“Time to kick the tires, and light the fires, big daddy!”
Guy Fieri’s Malibu Oysters
Total Time: 30 min
Prep: 15 min
Cook: 15 min
Yield: 8 oysters
* 8 large oysters, BBQ size
* 1/3 cup mayonnaise
* 1 tablespoon white wine vinegar
* 2 tablespoons Parmesan
* Salt and freshly ground black pepper
* 1/4 teaspoon cayenne pepper
* 1/4 teaspoon ground white pepper
* 1 cup fried potato sticks (recommended: Pik-Nik)
* 2 teaspoons olive oil
* 2 tablespoons finely diced red bell pepper
* 2 tablespoons finely diced red onion
* 1 1/2 cups baby spinach
* 6 ounces havarti cheese, sliced
* Rock salt, for baking
Preheat a grill to high. Preheat the oven to 500 degrees F.
Shuck the oysters and set aside in the refrigerator or on ice, keeping them in the shell.
In a small bowl, combine the mayonnaise, white vinegar, Parmesan, salt and freshly ground black pepper, to taste, cayenne, and white pepper. Stir to combine, and then stir in the fried potato sticks.
In a small saute pan, add the olive oil and heat over medium-high heat. Add the bell peppers and red onions and saute for 3 minutes, and then add the spinach and allow to wilt. Adjust seasoning, to taste.
Top each oyster with the spinach mixture, dividing evenly, and then do the same with the mayo mixture. Top with the havarti and place on a baking sheet lined with a layer of rock salt. Roast in the oven until cheese is bubbly and oysters are just warmed through, 5 to 6 minutes.
Let cool enough to handle, and then serve right away.
Recipe Courtesy of Food Network, 2011
Mario Batali’s Spicy Black-Pepper-Coated Drumsticks
Partly cooking the drumsticks in the oven ensures that they will cook through on the grill without charring. You can bake the chicken early in the day or even the night before.
12 chicken drumsticks
1/2 cup buttermilk
2 tablespoons Tabasco sauce, preferably chipotle
1 tablespoon fennel seeds, lightly crushed in a spice or coffee grinder
2 tablespoons freshly ground black pepper
2 fennel bulbs
4 ounces Gorgonzola dolce
1/4 cup red wine vinegar
1/2 cup extra-virgin olive oil
Preheat the oven to 400°F.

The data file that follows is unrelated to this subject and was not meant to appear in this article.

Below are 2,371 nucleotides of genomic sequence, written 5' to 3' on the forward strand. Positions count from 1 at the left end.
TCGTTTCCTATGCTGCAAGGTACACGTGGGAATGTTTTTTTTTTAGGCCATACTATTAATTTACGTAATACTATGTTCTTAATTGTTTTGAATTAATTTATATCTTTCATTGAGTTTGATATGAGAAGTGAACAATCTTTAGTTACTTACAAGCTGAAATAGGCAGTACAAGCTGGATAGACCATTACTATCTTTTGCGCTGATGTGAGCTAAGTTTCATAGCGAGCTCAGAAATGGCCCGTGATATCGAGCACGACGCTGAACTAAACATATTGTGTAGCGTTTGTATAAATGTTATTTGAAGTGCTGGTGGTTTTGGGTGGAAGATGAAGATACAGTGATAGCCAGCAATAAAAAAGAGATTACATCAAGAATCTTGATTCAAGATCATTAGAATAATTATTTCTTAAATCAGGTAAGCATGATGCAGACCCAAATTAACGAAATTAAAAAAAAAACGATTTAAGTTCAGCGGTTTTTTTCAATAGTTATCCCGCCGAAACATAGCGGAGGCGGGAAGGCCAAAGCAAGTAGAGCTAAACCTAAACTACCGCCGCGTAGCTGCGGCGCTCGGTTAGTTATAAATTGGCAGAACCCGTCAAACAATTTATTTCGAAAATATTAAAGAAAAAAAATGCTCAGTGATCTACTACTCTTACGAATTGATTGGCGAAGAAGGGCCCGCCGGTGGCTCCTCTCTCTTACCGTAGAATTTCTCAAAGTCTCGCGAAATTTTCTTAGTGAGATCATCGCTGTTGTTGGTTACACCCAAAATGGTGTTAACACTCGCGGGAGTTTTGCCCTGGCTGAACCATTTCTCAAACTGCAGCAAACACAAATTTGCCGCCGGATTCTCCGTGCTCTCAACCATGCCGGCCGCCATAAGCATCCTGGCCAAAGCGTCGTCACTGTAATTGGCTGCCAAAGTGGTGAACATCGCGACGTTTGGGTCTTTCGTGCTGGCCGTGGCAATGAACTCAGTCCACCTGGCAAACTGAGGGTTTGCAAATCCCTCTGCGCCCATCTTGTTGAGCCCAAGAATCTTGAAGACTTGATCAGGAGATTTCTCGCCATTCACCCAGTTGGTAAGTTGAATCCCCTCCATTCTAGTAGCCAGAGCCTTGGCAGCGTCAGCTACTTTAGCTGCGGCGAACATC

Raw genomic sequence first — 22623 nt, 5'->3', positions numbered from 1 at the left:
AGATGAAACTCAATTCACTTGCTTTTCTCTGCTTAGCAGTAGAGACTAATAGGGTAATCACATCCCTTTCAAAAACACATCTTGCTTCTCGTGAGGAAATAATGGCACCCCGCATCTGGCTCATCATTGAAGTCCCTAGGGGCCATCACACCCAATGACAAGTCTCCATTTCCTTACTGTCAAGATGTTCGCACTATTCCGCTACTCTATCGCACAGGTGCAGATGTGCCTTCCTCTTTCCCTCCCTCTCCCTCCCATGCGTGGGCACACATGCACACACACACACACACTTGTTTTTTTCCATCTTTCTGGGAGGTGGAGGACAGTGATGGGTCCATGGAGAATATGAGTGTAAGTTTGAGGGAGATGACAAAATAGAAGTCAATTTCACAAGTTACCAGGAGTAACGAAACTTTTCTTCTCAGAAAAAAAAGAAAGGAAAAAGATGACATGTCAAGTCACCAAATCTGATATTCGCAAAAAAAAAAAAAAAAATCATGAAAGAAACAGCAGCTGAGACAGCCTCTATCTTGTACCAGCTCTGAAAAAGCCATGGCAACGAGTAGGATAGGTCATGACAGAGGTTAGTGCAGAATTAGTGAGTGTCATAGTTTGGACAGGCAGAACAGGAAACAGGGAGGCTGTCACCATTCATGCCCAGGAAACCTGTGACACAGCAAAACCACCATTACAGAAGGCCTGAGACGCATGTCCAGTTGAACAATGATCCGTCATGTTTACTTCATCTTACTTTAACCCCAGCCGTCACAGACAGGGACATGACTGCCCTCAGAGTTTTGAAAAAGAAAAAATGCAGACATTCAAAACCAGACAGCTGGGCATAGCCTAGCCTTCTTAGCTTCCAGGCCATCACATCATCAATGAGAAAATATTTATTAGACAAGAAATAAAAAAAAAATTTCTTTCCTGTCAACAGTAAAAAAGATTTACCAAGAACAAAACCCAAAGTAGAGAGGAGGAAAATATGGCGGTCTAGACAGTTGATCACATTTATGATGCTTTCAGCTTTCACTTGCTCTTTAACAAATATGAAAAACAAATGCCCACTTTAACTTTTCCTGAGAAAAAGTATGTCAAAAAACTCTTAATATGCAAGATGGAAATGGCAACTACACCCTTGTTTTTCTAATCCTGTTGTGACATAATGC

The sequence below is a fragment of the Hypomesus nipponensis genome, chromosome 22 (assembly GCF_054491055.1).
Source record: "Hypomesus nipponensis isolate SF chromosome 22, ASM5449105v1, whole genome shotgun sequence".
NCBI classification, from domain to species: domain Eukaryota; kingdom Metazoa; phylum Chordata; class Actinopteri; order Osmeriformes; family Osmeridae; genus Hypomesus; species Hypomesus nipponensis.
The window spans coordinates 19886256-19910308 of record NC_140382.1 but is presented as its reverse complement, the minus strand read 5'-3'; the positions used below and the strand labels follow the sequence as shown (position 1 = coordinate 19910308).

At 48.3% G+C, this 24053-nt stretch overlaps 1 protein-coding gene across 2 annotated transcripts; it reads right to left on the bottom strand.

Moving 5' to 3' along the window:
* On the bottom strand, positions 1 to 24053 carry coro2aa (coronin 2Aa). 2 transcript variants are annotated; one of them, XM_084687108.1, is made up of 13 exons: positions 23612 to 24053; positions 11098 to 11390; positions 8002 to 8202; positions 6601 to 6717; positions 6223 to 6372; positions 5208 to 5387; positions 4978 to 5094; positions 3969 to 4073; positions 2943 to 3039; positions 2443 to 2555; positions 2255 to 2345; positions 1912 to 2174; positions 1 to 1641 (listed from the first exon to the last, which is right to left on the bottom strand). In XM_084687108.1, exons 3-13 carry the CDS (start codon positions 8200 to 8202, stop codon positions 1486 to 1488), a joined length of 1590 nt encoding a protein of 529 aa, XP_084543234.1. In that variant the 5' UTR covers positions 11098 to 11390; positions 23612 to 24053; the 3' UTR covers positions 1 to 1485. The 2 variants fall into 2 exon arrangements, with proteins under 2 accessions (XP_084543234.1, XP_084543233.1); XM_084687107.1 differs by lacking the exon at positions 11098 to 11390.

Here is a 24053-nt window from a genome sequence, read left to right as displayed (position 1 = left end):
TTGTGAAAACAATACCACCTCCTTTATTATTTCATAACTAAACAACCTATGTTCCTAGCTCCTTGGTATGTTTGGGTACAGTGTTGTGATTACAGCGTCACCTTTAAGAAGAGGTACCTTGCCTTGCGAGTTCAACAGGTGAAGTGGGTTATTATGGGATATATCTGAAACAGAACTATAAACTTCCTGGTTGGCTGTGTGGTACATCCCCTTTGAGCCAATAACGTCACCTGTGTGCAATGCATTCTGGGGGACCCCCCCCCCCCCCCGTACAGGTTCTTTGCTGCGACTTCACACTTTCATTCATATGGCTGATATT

Place the drumsticks on a baking sheet and season all over with salt. Bake unadorned for 20 minutes (25 minutes if your drumsticks are very large).
Meanwhile, in a medium bowl, stir together the buttermilk, Tabasco sauce, fennel seeds, and black pepper. Set a wire rack over a large plate or a small baking sheet.
As soon as the drumsticks come out of the oven, toss them, in batches, into the buttermilk mixture and turn to coat, then place skin side up on the rack to drain. Spoon a little of the mixture, with the fennel seeds and pepper, over the top of each one, and set aside. (The drumsticks can be baked and marinated up to a day ahead; leave them on the rack, cover, and refrigerate. Bring to room temperature before grilling.)
Preheat a gas grill or prepare a fire in a charcoal grill.
Trim the fennel bulbs, cut lengthwise in half, and cut out most of the core. Cut into 1/4-inch-wide batonettes and toss into a bowl of ice water.
Crumble the Gorgonzola into a small bowl and mash with a fork. Add the red wine vinegar and stir with the fork until fairly smooth. Drizzle in the oil, stirring, to make a dressing. Pour into one or more shallow bowls for dipping.
Place the drumsticks on the hottest part of the grill, cover the grill, and cook, turning occasionally at first and then more often as they start to caramelize, until cooked through, 10 to 12 minutes.
Put the drumsticks on a platter. Drain the fennel sticks, pat dry, and place on the platter next to the wings. Serve with the Gorgonzola dressing.
Recipe Courtesy of Mario Batali’s Italian Grill (Ecco 2008)
Paula Deen’s Easy After Work BBQ Chicken
Total Time: 40 min
Prep: 15 min
Cook: 25 min
Yield: 4 servings
* 1 (3 1/2-pound) chicken, cut into 8 pieces
* Salt and freshly ground black pepper
* 2 cups bottled sauce or Easy BBQ Sauce, recipe follows
Prepare a medium-hot grill or preheat the broiler. If using the broiler, line a rimmed baking sheet with aluminum foil.
Season the chicken with salt and pepper, to taste. Put the chicken on the grill or, if broiling, put it on the prepared baking sheet. Grill or broil, 4 inches from the heat, turning once, for 10 minutes per side.
Put 1/2 of the BBQ sauce in a small bowl, for drizzling and serving. Reserve.
Baste the chicken with the remaining sauce and grill or broil for 5 minutes more. Transfer the chicken to a serving platter, drizzle with some of the reserved sauce, and serve with lime wedges and the remaining reserved sauce
Easy BBQ Sauce:
* 3/4 cup ketchup
* 1/4 cup plus 2 tablespoons packed dark brown sugar
* 3 tablespoons white wine vinegar
* 2 tablespoons minced onion
* 2 tablespoons Dijon mustard
* 1/4 to 1 teaspoon hot sauce, (recommended: Tabasco)
* 1/4 teaspoon freshly ground black pepper
* 3 tablespoons chopped scallions (white and light green parts)
* 1 1/2 teaspoons freshly grated lime zest
* 1 1/2 teaspoons freshly squeezed lime juice
* Lime wedges, for serving
In a small bowl, whisk together the ketchup, brown sugar, vinegar, onion, mustard, hot sauce, and black pepper. Stir in the scallions, lime zest, and lime juice. Can be covered and refrigerated for up to 1 week.
Yield: 2 cups
Recipe Courtesy of Food Network, 2011
Bobby Flay’s Smoked Ribs with Carolina-Style BBQ Sauce